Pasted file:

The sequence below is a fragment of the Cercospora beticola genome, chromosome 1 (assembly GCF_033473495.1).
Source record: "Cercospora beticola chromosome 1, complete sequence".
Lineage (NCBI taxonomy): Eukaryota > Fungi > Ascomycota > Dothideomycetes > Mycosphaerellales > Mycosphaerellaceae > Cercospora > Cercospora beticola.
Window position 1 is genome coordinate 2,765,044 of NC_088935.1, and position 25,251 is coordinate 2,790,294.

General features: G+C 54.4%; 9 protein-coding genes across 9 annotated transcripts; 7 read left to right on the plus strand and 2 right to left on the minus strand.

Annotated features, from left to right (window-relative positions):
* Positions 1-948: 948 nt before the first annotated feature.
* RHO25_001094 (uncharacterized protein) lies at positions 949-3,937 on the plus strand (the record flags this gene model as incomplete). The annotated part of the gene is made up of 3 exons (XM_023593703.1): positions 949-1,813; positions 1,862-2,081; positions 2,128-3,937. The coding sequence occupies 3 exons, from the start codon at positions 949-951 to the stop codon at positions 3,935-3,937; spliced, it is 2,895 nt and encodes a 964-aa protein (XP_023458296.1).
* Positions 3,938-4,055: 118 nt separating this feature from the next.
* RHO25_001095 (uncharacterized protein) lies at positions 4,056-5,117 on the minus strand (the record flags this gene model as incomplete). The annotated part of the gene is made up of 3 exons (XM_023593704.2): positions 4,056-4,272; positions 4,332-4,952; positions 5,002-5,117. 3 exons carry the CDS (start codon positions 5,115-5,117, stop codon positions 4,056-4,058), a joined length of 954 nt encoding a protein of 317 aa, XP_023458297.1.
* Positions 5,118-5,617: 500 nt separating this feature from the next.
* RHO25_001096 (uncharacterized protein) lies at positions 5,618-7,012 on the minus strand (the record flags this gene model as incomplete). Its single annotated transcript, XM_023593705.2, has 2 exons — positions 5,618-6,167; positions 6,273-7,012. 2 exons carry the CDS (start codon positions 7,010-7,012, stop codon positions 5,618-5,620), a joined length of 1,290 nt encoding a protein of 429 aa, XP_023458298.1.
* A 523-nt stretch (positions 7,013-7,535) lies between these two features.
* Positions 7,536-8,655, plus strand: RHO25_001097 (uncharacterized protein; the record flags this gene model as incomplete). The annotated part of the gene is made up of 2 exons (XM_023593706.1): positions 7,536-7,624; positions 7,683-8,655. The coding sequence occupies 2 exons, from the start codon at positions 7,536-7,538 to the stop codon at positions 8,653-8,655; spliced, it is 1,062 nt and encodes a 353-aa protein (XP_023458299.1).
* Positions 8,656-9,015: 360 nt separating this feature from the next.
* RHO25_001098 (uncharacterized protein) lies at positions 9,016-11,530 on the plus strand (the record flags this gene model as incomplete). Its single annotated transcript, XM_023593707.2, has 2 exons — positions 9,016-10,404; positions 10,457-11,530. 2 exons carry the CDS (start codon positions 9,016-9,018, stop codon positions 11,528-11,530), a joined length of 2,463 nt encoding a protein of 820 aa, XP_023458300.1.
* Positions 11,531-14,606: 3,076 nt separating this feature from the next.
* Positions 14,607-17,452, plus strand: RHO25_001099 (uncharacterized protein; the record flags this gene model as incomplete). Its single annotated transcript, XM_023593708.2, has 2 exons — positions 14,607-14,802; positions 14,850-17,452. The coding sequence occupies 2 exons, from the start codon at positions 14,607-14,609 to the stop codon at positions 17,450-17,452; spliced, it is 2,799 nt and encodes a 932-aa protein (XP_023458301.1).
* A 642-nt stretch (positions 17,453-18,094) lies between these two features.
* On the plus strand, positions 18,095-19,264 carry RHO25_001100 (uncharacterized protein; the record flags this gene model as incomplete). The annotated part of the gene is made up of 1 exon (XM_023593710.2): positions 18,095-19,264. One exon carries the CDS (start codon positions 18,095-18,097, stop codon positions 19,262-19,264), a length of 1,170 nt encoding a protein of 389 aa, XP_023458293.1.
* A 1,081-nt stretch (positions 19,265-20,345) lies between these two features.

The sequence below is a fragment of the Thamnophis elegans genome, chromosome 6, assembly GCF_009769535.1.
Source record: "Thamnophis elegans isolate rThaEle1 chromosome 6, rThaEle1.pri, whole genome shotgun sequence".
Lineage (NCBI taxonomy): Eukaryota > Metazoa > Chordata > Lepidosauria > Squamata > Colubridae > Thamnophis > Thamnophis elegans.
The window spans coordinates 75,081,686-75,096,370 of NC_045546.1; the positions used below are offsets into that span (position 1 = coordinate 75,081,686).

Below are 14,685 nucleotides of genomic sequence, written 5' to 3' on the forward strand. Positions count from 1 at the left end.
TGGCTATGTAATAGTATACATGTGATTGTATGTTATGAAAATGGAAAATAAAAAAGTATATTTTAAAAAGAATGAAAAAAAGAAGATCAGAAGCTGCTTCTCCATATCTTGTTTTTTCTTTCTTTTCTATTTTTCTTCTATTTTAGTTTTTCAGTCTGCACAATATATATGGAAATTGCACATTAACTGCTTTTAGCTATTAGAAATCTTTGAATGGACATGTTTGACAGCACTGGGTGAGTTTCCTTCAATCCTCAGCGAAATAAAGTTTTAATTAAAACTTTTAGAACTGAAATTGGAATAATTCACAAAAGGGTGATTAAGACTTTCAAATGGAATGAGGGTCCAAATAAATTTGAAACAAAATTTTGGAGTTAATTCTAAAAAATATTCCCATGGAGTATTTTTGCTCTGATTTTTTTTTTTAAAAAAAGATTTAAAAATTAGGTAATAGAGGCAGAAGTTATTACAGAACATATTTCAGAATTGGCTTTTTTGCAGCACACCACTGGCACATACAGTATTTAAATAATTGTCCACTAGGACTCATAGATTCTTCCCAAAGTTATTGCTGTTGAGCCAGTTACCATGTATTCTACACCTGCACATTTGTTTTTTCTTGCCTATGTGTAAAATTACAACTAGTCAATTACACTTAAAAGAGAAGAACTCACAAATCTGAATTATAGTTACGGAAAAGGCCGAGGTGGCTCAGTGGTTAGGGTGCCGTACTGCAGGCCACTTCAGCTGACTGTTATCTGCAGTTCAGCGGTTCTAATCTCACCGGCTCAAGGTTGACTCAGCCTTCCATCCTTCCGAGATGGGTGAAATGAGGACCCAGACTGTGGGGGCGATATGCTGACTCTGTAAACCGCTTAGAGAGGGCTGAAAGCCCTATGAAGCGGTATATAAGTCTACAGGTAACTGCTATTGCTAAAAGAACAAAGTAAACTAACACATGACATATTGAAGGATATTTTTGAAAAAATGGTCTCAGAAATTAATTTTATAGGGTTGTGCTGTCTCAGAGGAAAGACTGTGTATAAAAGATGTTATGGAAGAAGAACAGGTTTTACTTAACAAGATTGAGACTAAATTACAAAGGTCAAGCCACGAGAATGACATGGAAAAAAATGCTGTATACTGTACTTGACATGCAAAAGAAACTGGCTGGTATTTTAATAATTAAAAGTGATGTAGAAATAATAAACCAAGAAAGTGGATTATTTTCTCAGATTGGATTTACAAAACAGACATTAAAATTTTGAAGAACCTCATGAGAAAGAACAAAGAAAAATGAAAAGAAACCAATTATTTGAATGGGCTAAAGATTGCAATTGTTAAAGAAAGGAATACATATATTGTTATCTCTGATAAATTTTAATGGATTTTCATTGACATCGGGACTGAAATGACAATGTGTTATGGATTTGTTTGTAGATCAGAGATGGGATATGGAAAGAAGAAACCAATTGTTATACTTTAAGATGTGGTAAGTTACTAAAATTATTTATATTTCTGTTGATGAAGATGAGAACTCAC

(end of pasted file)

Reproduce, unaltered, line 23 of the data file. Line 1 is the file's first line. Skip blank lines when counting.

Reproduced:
Source record: "Thamnophis elegans isolate rThaEle1 chromosome 6, rThaEle1.pri, whole genome shotgun sequence".